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Ten years hence

Ten Points about Advances in Biotech Medicine

February 18, 2005

On Feb. 18, 2005, Dr. August Watanabe, Chairman of BioCrossroads and former president of Lilly Research Laboratories, presented a talk on biotechnology, which contained the following excerpts:  

  • Due to the aging of the world's population, the incidence of chronic age-related diseases will continue to grow, particularly in the categories of cardiac disease, cancer and neurodegenerative diseases such as Parkinson's and Alzheimer's. This trend prompts the increasing need for better medications, including biotechnology medications.
  • The biotechnology industry, which originated in 1982, will continue to show great economic growth. The number of biotech companies increased to about 1,450 in 2001 from 1,200 in 1992, while employment levels have grown to about 200,000 from 75,000 people in the same time period.
  • The effort to map the human genome has led to a greater fundamental molecular understanding of normal biology, which will continue to help biotechnologists design therapies to restore health.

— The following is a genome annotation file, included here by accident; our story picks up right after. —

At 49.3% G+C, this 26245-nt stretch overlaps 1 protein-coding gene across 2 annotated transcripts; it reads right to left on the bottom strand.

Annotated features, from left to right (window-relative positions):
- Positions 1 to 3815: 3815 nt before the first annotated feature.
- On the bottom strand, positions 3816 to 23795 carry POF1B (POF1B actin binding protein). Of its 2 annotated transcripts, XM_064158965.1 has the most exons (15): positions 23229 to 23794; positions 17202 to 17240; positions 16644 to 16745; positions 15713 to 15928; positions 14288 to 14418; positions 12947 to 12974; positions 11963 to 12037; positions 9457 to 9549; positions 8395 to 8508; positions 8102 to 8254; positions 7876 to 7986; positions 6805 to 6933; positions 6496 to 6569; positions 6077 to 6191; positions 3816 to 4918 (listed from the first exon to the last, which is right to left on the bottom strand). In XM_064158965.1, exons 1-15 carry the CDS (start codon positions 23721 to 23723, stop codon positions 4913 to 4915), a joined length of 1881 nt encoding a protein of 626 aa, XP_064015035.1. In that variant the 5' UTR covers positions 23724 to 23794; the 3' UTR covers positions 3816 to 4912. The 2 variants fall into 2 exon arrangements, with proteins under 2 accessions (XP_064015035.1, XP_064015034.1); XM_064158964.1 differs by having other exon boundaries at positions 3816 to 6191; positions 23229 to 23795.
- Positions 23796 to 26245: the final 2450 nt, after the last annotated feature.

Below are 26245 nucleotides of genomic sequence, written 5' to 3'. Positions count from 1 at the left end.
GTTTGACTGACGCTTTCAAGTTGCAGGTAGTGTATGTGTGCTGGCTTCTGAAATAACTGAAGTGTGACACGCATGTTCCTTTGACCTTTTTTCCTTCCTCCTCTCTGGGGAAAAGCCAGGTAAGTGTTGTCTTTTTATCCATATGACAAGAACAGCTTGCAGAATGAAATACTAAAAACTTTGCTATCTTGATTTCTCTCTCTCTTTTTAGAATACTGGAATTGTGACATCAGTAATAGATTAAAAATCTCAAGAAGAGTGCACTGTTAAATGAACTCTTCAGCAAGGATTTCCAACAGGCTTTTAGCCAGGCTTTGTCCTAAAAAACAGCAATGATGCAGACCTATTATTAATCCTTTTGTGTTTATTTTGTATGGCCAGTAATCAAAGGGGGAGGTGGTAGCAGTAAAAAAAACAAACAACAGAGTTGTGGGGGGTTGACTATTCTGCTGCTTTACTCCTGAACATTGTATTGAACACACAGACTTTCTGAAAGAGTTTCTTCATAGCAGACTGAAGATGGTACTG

• Personalized medicine will continue to develop. This will include the use of genetic markers to identify risk of disease so that a person considered high risk can be treated before actually developing the disease. Blood tests such as the AmpliChip CYP450 will allow physicians to map a patient's drug metabolism and adjust dosages accordingly.
  • Stem cell therapy will be used to create tissue or organs for medical applications.
  • Antisthetic therapeutics, which provides methods for blocking genes, will be employed in the treatment of cancer, diabetes and certain infectious diseases, including HIV and AIDS.
  • Efforts to control drug prices and stricter regulations may inhibit the development of innovative medications by making pharmaceutical companies less willing to invest the $1 billion it takes on average to develop a drug, and by making them more risk-adverse.
  • Productivity of new drug manufacturing will be an increasing focus as the industry looks for ways to cut drug costs. Currently, only about 10 percent of the 5,000 compounds that go into development actually become drugs, and it takes 12 to 15 years from the time the decision is made to go into formal development until the drug is launched. The industry will need to double the yield to 20 percent, study fewer compounds to begin with or shorten the development time to eight years.
  • The industry will need to step up its efforts to educate the public about potential benefits of biotechnology innovations, as well as the risks and costs.
  • The pharmaceutical industry also will need to work with government to make drugs more available within the free market economy.


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